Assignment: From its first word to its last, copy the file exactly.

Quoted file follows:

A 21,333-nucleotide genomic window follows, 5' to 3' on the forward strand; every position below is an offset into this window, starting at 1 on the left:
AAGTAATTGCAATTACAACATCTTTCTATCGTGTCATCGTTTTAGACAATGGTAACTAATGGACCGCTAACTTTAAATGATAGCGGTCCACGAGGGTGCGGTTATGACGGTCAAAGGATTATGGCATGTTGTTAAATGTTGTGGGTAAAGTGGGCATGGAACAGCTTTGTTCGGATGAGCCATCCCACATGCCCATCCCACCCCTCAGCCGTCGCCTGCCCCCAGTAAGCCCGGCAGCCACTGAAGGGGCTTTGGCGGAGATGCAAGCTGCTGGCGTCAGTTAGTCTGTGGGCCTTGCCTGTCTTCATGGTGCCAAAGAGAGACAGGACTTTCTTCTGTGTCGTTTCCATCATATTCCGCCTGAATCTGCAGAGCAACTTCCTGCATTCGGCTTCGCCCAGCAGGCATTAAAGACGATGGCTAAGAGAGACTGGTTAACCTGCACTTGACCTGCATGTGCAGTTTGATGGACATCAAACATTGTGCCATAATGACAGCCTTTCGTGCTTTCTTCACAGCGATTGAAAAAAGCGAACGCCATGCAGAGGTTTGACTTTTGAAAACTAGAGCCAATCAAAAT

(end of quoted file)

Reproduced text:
A 21,333-nucleotide genomic window follows, 5' to 3' on the forward strand; every position below is an offset into this window, starting at 1 on the left:
AAGTAATTGCAATTACAACATCTTTCTATCGTGTCATCGTTTTAGACAATGGTAACTAATGGACCGCTAACTTTAAATGATAGCGGTCCACGAGGGTGCGGTTATGACGGTCAAAGGATTATGGCATGTTGTTAAATGTTGTGGGTAAAGTGGGCATGGAACAGCTTTGTTCGGATGAGCCATCCCACATGCCCATCCCACCCCTCAGCCGTCGCCTGCCCCCAGTAAGCCCGGCAGCCACTGAAGGGGCTTTGGCGGAGATGCAAGCTGCTGGCGTCAGTTAGTCTGTGGGCCTTGCCTGTCTTCATGGTGCCAAAGAGAGACAGGACTTTCTTCTGTGTCGTTTCCATCATATTCCGCCTGAATCTGCAGAGCAACTTCCTGCATTCGGCTTCGCCCAGCAGGCATTAAAGACGATGGCTAAGAGAGACTGGTTAACCTGCACTTGACCTGCATGTGCAGTTTGATGGACATCAAACATTGTGCCATAATGACAGCCTTTCGTGCTTTCTTCACAGCGATTGAAAAAAGCGAACGCCATGCAGAGGTTTGACTTTTGAAAACTAGAGCCAATCAAAAT